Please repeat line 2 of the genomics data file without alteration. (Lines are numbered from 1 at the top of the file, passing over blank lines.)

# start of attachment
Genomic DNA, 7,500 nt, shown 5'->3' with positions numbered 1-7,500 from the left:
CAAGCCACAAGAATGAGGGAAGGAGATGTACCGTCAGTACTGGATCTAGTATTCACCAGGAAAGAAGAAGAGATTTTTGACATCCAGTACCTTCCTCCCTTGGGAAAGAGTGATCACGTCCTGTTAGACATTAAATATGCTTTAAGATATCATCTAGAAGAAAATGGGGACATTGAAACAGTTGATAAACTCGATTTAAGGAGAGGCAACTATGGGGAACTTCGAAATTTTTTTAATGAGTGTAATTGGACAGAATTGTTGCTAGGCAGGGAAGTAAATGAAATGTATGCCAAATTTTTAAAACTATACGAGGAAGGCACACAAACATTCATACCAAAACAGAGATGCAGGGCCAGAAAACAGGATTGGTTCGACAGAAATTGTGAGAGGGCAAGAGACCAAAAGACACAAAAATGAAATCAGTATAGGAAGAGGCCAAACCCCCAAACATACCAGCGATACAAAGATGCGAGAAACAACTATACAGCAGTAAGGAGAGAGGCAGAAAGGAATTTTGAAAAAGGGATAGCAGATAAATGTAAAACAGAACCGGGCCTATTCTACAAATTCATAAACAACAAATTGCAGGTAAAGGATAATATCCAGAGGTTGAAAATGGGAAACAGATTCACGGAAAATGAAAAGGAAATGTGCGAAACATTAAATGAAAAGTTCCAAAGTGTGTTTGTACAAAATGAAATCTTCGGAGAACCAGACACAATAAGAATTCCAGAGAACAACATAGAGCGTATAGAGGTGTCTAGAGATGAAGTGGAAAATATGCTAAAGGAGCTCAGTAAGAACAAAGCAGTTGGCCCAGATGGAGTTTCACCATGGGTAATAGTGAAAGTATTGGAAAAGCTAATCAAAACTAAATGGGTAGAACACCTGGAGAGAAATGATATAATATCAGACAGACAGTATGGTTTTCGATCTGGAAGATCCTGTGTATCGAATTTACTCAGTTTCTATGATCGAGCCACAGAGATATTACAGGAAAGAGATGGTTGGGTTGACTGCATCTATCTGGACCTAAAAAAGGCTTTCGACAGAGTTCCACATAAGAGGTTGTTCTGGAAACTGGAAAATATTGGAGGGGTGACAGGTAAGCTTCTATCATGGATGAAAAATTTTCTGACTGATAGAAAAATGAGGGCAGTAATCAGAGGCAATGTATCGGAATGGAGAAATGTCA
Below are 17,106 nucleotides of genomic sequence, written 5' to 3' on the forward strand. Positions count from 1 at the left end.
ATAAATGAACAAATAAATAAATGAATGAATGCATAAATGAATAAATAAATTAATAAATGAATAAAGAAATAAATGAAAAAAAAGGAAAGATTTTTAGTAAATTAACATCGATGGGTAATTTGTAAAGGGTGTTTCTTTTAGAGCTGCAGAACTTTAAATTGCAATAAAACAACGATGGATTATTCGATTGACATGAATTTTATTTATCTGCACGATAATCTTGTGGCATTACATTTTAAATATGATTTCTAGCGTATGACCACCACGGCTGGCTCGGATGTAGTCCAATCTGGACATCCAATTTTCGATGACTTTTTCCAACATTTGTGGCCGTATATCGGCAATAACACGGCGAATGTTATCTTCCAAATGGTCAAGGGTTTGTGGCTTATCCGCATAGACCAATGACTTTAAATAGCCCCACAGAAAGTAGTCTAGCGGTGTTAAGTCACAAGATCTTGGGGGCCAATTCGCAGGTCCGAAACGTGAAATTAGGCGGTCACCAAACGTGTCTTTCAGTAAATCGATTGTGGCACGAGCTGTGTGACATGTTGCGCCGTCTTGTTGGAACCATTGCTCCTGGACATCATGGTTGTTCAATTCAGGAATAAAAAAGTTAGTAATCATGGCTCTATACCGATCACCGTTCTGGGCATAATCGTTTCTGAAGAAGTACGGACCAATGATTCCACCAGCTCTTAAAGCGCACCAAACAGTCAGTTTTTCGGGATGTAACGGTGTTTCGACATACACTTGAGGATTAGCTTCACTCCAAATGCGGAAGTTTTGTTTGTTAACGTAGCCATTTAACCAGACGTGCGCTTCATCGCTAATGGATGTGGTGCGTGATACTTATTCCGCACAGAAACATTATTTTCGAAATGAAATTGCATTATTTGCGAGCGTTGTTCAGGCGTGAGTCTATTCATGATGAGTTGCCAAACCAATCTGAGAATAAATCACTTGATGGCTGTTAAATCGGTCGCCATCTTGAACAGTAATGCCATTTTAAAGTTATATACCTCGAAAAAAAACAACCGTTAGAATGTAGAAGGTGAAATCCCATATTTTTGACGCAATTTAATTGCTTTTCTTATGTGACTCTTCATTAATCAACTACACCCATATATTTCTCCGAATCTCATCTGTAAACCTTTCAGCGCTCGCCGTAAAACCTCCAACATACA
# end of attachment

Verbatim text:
CAAGCCACAAGAATGAGGGAAGGAGATGTACCGTCAGTACTGGATCTAGTATTCACCAGGAAAGAAGAAGAGATTTTTGACATCCAGTACCTTCCTCCCTTGGGAAAGAGTGATCACGTCCTGTTAGACATTAAATATGCTTTAAGATATCATCTAGAAGAAAATGGGGACATTGAAACAGTTGATAAACTCGATTTAAGGAGAGGCAACTATGGGGAACTTCGAAATTTTTTTAATGAGTGTAATTGGACAGAATTGTTGCTAGGCAGGGAAGTAAATGAAATGTATGCCAAATTTTTAAAACTATACGAGGAAGGCACACAAACATTCATACCAAAACAGAGATGCAGGGCCAGAAAACAGGATTGGTTCGACAGAAATTGTGAGAGGGCAAGAGACCAAAAGACACAAAAATGAAATCAGTATAGGAAGAGGCCAAACCCCCAAACATACCAGCGATACAAAGATGCGAGAAACAACTATACAGCAGTAAGGAGAGAGGCAGAAAGGAATTTTGAAAAAGGGATAGCAGATAAATGTAAAACAGAACCGGGCCTATTCTACAAATTCATAAACAACAAATTGCAGGTAAAGGATAATATCCAGAGGTTGAAAATGGGAAACAGATTCACGGAAAATGAAAAGGAAATGTGCGAAACATTAAATGAAAAGTTCCAAAGTGTGTTTGTACAAAATGAAATCTTCGGAGAACCAGACACAATAAGAATTCCAGAGAACAACATAGAGCGTATAGAGGTGTCTAGAGATGAAGTGGAAAATATGCTAAAGGAGCTCAGTAAGAACAAAGCAGTTGGCCCAGATGGAGTTTCACCATGGGTAATAGTGAAAGTATTGGAAAAGCTAATCAAAACTAAATGGGTAGAACACCTGGAGAGAAATGATATAATATCAGACAGACAGTATGGTTTTCGATCTGGAAGATCCTGTGTATCGAATTTACTCAGTTTCTATGATCGAGCCACAGAGATATTACAGGAAAGAGATGGTTGGGTTGACTGCATCTATCTGGACCTAAAAAAGGCTTTCGACAGAGTTCCACATAAGAGGTTGTTCTGGAAACTGGAAAATATTGGAGGGGTGACAGGTAAGCTTCTATCATGGATGAAAAATTTTCTGACTGATAGAAAAATGAGGGCAGTAATCAGAGGCAATGTATCGGAATGGAGAAATGTCA